Updated: Mar 9
We're all in limbo, a year after the world plunged into lockdown for the first time. Overnight, the arts ceased to exist. Theatres closed their doors, publications went on hiatus, and publishers pushed back their schedules – leaving writers adrift in unknown waters. Many who live hand-to mouth suffered financial catastrophe, not helped by the blundering government neglecting to offer help to those who fell between the cracks of qualifying for the paltry support of Universal Credit, and being a registered business.
Thankfully help did come, in the form of the SEISS grant for freelancers, and hardship funds by the likes of Creative Scotland and The Society of Authors. I was awarded just over £500 for my first (and subsequent) instalment. It felt good – because since the breakdown in my health four years ago, and new diagnoses (I have Hypermobile Ehlers Danlos Syndrome, fibromyalgia, generalised anxiety disorder and I'm neurodivergent) I've found it incredibly tough to earn a living. The silver lining of quitting my role as an events and PR executive was that I could focus on developing my writing career. The not so silver lining is that it takes time to build traction, recognition and payment for this work. Particularly as I have to pace to manage my illnesses.
Four years on, and it turns out the SEISS grants and new opportunities of this last year will accumulatively have paid me more than my earnings from my writing in the prior three years (ouch). This is the thing – disabled people have been told for so long that our needs simply cannot be accommodated. Until a pandemic forces hands and accessibility becomes the new normal. (Are you blushing? You should be.) So what does all this shiny new access mean for me? Along with the accolades I've accumulated for my writing in the last couple of years, I now had a wealth of free, online opportunities to develop my craft. To speak about my work. To teach others. Connect with a global audience and writing community. The pandemic has, no understatement, catapulted my career to a point that likely would have taken another couple of years on my own steam as a disabled writer on low income. It's important that this does not change. Harry Josephine Giles and Sasha Callaghan along with Arts Collective published a disabled artists manifesto, Not Going Back to Normal, to highlight the exponential increase in accessibility and inclusion in the wake of this global reckoning - and to demand that we only go forward from here.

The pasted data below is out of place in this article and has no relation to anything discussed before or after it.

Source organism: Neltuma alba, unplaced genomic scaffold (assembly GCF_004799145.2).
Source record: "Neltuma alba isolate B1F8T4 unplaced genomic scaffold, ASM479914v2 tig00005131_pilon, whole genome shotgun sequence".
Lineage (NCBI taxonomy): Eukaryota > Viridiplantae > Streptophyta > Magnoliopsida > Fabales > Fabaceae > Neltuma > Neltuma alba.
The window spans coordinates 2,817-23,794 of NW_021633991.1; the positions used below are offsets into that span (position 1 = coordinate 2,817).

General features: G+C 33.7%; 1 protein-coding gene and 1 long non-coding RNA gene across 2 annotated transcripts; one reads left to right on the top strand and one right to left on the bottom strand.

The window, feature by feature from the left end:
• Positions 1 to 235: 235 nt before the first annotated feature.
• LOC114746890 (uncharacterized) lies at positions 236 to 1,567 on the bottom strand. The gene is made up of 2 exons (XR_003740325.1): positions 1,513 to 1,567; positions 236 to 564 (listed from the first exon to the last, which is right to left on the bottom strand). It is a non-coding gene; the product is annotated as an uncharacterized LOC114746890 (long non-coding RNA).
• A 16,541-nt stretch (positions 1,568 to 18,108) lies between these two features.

Finding disability, equality, access and inclusion increasingly influencing my writing, I decided in 2019 to offer accessibility consultancy to literary events and organisations. I aim to improve access and inclusion by addressing concerns raised by organisations and individuals in providing good access, and fostering the idea that access should be integrated into all programming and planning from the off – and not as an after thought, as it so often is.
Disabled people make up 20% of the world's population (that's the population of China) and yet we're in fewer than 5% of books published. Not much more than that in our workforces. It's time we took meaningful steps to making publishing inclusive to all. Get rid of elitist gate-keeping and seek to nurture disabled writers (and employees) who have a story to tell. It's time we realised that disabled people have worth and a valuable contribution to make.
Find out more at:
Please take a minute to fill out this survey about your experience as a disabled person working in publishing – it's for employees, jobseekers and freelancers – and it's run by publishing lecturer Cat Mitchell: https://twitter.com/CatMitchell17/status/1367040695802937344?s=20
*I'm currently working on launching a large-scale project in partnership with Ever Dundas, to bring real, lasting change to the industry. Watch this space and feel free to get in touch. www.juliefarrell.co.uk